Were all of them locked up in coffins so black.
And by came an angel, who had a bright key,
And he opened the coffins, and set them all free;
Then down a green plain, leaping, laughing, they run,
And wash in a river, and shine in the sun,
Then naked and white, all their bags left behind,
They rise upon clouds, and sport in the wind ;
And the angel told Tom, if he'd be a good boy
He'd have God for his father, and never want joy.
And so Tom awoke, and we rose in the dark,
And got with our bags and our brushes to work;
Though the morning was cold, Tom was happy and warm,
So if all do their duty they need not fear harm.

Dining with Duke Humphrey, and in a proper tomb, sir John Beau

champ, constable of Dover, and warden of

the cinque ports, was buried in the year MAY DAY HONOURS TO HIM.

1358. '“ This deceased nobleman," says In old St. Paul's cathedral “ within a Stow, “ by ignorant people hath been proper chappel purposely made for him," erroneously mistermed and said to be

duke Humfrey, the good duke of Glou- year a general Feast, which is kept in the cester, who lyeth honourably buried at Stationers Hall on or about May Day. Saint Albans' in Hartfordshire, twenty It is made by 4 Stewards, 2 Masters, and miles from London; in idle and frivolous 2 Journeymen; and with the Collection opinion of whom, some men, of late times, of half a Crown a piece of every Guest, have made a solemne meeting at his. the charges of the whole Feast is detombe upon Saint Andrewe's day in the frayed. morning (before Christmasse) and con About 10 of the Clock in the Morning cluded on a breakfast or dinner, as assur on the Feast day, the Company invited ing themselves to be servants, and to hold meet at the place appointed, and from diversity of offices under the good duke thence go to some Church thereabouts in Humfrey."

this following Order. First, 4 Whifflers Stow's continuator says, “ Likewise, on (as Servitures) by two and two, walking May-day; tankard bearers, watermen, and before with white Staves in their Hands, some other of like quality beside, would and red and blew Ribbons hung Beltuse to come to the same tombe early in wise upon their Shoulders: these make the morning, and, according as the other, way for the Company. deliver serviceable presentation at the

Then walks the Beadle of the Company same monument, by strewing herbes, and of Stationers, with the Companies Staff in sprinkling faire water on it, as in the his Hand, and Ribbons as afore. duty of servants, and according to their Then the Minister, whom the Stewards degrees and charges in office : but (as have engaged to Preach the Sermon, and Master Stow hath discreetly advised his Reader or Clerk. such as are so merrily disposed, or simply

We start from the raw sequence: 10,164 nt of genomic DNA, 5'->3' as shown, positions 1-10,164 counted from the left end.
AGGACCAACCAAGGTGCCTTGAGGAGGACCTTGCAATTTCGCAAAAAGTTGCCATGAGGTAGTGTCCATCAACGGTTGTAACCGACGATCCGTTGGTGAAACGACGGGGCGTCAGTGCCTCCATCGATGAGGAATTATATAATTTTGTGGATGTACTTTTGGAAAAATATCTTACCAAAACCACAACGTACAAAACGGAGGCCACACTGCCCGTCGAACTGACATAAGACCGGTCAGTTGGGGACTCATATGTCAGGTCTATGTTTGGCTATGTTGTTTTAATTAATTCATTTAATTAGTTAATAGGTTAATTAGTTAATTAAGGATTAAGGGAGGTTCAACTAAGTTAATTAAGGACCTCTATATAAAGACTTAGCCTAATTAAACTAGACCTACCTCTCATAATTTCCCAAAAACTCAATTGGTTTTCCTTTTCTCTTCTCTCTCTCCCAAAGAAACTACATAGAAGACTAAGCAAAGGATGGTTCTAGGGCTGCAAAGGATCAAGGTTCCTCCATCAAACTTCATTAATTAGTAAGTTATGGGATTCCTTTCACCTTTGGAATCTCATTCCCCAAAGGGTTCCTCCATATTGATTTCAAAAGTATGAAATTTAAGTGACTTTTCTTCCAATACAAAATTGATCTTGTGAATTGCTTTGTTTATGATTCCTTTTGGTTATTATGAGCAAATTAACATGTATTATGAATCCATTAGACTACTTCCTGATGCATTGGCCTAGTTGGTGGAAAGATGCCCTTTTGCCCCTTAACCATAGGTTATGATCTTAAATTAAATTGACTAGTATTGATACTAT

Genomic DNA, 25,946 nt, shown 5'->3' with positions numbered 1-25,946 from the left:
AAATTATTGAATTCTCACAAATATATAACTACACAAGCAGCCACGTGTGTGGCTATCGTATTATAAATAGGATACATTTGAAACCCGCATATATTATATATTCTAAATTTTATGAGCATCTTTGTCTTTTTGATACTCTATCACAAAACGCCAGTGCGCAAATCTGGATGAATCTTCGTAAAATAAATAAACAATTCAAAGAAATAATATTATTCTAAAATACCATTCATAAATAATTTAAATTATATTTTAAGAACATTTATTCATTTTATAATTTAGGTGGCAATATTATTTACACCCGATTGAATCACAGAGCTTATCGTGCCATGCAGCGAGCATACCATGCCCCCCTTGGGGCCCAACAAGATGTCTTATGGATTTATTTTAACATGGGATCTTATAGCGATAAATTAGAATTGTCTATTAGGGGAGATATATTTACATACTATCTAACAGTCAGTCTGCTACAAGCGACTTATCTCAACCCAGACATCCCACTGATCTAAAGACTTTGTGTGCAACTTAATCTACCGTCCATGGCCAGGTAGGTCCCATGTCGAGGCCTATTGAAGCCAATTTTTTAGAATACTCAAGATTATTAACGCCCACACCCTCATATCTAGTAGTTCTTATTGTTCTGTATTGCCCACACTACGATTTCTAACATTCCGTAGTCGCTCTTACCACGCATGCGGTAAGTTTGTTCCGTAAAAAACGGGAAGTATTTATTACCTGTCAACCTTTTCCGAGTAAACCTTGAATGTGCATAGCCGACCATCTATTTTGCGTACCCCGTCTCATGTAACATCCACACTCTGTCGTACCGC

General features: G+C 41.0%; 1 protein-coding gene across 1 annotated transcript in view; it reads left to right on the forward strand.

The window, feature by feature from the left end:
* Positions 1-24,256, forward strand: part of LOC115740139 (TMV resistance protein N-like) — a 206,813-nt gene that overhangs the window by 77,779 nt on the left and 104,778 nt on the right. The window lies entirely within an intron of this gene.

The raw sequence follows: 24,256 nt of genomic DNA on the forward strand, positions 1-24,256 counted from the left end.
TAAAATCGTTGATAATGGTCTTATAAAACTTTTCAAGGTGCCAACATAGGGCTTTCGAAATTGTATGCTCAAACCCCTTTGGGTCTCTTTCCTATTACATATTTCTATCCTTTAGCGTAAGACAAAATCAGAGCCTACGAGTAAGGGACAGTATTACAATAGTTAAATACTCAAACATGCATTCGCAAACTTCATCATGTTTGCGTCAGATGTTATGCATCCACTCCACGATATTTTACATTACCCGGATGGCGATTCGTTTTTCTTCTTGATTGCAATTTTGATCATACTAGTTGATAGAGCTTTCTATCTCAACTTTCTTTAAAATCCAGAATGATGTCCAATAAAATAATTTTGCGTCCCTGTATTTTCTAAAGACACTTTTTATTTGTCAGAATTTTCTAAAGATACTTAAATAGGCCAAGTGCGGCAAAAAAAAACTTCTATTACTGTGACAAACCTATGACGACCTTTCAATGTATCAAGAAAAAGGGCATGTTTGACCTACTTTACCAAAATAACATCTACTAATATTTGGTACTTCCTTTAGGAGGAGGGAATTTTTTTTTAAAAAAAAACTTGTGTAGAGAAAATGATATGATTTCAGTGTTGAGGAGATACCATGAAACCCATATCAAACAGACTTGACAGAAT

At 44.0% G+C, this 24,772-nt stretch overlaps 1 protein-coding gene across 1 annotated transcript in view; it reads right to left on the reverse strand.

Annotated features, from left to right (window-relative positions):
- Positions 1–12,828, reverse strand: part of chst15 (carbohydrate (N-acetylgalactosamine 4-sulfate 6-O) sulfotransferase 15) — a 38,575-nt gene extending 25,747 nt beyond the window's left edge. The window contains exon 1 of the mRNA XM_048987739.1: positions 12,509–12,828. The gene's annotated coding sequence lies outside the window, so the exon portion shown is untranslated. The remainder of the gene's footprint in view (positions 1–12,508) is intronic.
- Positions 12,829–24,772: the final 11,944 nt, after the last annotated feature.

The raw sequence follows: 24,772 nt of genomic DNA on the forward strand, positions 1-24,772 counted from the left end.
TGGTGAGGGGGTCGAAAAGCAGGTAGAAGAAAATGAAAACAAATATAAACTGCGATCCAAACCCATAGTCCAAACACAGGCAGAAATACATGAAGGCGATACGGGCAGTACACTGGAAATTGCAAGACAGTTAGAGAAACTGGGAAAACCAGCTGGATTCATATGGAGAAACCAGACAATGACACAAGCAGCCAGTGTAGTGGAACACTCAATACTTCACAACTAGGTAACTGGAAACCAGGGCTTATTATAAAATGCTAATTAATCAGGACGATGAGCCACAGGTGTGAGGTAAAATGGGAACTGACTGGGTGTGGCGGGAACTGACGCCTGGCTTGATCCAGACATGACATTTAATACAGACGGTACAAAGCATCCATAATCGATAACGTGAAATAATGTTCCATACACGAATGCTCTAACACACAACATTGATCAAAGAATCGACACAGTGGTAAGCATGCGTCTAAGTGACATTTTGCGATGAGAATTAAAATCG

Then the Stewards walk, by two and profess themselves to serve duke Hum- two, with long white wands in their frey in Pauls) if punishment of losing Hands, and all the rest of the Company their dinners daily, there, be not sufficient follow in like order, till they enter the for them, they should be sent to St. Church, &c. Service ended, and a SerAlbans, to answer there for their disobe- mon suitable for the occasion finished, dience, and long absence from their so they all return to their Hall in the same highly well deserving lord and master, as order, where upon their entrance each in their merry disposition they please so Guest delivers his Ticket to a Person to call him.”

appointed, which gives him admittance; There can be no doubt that this mock where every one Feasts himself with what solemnity on May-day, and the feast of he likes best, being delighted all the while St. Andrew, on pretence of attending a

with Musicks and Songs, &c. festival in Paul's, on the invitation of a After Dinner the Ceremony of Electing dead nobleman in another place, gave rise new Stewards for the next Year begins: to the saying concerning “ dining with then the Stewards withdraw into another duke Humfrey.” It is still used respect- Room, and put Garlands of Laurel or ing persons who inquire “ where shall I Box on their Heads, and white wands in dine?" or who have lost, or are afraid of their Hands, and are Ushered out of the “ losing their dinners."

withdrawing Room thus ;

First, the Companies Beadle with his

Staff in his Hand, and Musick sounding PRINTERS' MAY FESTIVAL

before him ; The following particulars of a very Bowl of white wine and Sugar in bis

Then one of the Whifflers with a great curious celebration is remarkable, as being a description of the old mode of right Hand, and his Staff in the left: after festivous enjoyment,

“according to

him follows the eldest Steward. order," and the wearing of garlands by before the second Steward ; in like man

Then another Whiffler as aforesaid, the stewards, with “whifflers” in the procession. It is extracted from Randle and another before the fourth Steward.

ner another Whiffler before the third ; Holme's “Storehouse of Armory, 1688."

And thus they walk, with Musick Stationers' Hall May Feast. sounding before them, three times round The Printers, Journeymen, with the the Hall; and, in the fourth round, the Founders and Ink-makers have

every

first Steward takes the Bowl from his

Whiffler, and Drinks to one (whom be• Whifflers, see vol. i. p. 1444, note, and 1488. fore he resolved on) by the Title of Mr.